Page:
Last season, ski locations in Utah and California had record snowfall and endless powder days due to La Niña.
El Niño is a weather phenomenon caused by diminishing Pacific Ocean tradewinds with warm water pressing into the western Americas, according to the National Ocean Service.
OnTheSnow reports that meteorologist Chris Tomer predicts a drier winter for much of the West in his long-term prediction. It might be a huge winter for Lake Tahoe, Mammoth, and Colorado resorts.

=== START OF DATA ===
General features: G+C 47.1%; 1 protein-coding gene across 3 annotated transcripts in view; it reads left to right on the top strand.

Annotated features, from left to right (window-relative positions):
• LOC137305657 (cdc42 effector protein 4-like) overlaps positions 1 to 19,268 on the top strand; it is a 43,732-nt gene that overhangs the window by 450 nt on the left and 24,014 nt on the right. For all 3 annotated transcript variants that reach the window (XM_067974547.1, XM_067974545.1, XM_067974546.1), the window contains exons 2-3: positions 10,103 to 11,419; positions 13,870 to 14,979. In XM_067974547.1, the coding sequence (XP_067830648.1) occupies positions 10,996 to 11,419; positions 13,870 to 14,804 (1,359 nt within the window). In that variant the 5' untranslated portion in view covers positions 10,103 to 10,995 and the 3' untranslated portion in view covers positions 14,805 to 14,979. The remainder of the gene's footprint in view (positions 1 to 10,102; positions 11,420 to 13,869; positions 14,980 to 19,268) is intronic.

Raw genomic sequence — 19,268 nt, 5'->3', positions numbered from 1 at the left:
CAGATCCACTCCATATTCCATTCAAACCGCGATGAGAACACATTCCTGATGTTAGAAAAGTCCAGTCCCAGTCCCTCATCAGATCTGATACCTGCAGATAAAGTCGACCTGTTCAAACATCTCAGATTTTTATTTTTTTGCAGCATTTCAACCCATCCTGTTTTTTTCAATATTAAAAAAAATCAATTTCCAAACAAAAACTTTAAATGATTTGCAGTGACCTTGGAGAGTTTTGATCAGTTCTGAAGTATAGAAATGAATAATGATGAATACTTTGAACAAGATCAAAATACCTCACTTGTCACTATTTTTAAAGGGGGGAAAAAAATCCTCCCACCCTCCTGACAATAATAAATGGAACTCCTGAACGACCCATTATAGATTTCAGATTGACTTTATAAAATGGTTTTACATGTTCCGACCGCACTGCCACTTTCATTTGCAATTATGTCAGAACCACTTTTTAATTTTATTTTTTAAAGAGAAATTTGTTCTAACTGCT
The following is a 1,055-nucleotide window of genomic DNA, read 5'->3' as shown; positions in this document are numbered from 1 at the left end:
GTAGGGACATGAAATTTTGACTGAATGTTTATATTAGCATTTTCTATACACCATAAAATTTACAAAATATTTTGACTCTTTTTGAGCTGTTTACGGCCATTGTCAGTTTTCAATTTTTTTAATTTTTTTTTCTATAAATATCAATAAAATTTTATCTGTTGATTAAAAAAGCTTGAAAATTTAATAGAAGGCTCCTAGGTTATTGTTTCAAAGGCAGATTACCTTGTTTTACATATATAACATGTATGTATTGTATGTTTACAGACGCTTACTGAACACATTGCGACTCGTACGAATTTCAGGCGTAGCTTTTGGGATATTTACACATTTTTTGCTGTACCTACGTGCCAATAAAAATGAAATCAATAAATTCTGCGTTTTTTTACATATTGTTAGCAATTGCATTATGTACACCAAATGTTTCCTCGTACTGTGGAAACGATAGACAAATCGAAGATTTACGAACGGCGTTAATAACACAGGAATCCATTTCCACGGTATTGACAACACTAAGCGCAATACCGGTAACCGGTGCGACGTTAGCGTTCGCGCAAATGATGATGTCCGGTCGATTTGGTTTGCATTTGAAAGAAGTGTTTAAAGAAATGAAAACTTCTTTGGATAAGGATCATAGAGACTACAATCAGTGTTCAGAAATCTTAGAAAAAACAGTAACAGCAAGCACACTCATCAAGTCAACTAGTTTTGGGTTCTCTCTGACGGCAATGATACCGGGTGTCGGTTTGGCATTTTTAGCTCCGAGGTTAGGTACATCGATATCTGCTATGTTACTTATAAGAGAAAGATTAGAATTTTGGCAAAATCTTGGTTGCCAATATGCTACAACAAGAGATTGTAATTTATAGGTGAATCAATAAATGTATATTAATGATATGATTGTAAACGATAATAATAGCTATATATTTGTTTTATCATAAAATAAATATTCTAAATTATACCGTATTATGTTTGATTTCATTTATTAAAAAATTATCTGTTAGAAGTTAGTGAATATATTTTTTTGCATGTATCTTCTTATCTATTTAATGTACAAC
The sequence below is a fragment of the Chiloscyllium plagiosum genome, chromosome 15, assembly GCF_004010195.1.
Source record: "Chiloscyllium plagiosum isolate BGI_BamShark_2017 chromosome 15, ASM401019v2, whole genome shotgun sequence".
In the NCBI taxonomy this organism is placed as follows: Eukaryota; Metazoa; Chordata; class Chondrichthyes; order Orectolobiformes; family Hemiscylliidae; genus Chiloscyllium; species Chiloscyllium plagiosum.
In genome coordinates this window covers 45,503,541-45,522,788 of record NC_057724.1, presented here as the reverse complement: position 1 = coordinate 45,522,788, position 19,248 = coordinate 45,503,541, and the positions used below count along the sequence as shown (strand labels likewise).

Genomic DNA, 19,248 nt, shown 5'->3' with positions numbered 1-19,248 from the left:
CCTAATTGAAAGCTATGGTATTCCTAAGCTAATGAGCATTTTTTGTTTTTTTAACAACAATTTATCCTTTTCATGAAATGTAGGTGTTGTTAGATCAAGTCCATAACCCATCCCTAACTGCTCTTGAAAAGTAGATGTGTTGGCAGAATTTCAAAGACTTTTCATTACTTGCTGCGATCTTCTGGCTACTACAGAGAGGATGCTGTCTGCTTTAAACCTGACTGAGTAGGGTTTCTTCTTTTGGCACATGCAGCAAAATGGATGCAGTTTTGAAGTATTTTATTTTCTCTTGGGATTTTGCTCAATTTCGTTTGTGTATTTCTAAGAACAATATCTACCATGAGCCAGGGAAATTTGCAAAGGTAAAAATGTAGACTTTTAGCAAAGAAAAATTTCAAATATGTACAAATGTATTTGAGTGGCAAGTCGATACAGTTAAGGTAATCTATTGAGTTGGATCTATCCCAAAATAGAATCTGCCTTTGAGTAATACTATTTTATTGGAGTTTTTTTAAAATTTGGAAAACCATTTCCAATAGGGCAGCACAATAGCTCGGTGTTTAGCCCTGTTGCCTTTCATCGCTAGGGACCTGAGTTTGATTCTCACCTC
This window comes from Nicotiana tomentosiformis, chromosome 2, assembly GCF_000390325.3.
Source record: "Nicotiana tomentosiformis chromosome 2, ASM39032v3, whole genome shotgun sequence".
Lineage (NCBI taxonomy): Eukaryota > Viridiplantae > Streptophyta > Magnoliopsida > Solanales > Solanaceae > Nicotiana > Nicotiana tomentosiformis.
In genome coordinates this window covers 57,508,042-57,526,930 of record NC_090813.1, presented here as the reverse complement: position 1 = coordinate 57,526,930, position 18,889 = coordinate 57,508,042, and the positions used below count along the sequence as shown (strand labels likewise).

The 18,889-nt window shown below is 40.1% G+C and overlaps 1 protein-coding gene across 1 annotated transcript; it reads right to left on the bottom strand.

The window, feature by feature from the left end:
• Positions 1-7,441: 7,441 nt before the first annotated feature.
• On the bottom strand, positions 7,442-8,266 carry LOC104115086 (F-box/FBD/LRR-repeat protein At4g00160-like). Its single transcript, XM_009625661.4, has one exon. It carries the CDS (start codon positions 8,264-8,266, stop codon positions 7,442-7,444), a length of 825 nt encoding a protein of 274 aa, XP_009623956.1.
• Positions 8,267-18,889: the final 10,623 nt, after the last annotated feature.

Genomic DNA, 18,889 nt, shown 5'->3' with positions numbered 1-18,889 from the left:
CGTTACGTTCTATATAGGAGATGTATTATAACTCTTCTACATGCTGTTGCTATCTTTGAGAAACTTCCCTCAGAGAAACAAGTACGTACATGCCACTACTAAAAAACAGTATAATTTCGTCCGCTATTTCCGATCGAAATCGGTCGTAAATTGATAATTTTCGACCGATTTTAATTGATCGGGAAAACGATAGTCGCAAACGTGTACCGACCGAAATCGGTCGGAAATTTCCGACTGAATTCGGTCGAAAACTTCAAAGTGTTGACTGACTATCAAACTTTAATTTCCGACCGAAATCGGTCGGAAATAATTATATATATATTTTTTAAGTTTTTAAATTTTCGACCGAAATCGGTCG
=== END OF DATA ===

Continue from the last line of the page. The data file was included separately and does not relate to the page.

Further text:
Long-term snow predictions, particularly during La Niña and El Niño years, may not always predict actual snowfall. For instance, La Niña predicted a warmer and dryer ski season in California last year.
Western resorts was affected by the previous severe El Niño event eight years before. Snowfall was above-average in California, Colorado, and the Pacific Northwest, but below average in Utah and the Northern Rockies.
Collentine advises skiers and snowboarders to prioritize time above total winter depth, even if the 2015-2016 ski season is compared to an El Niño episode.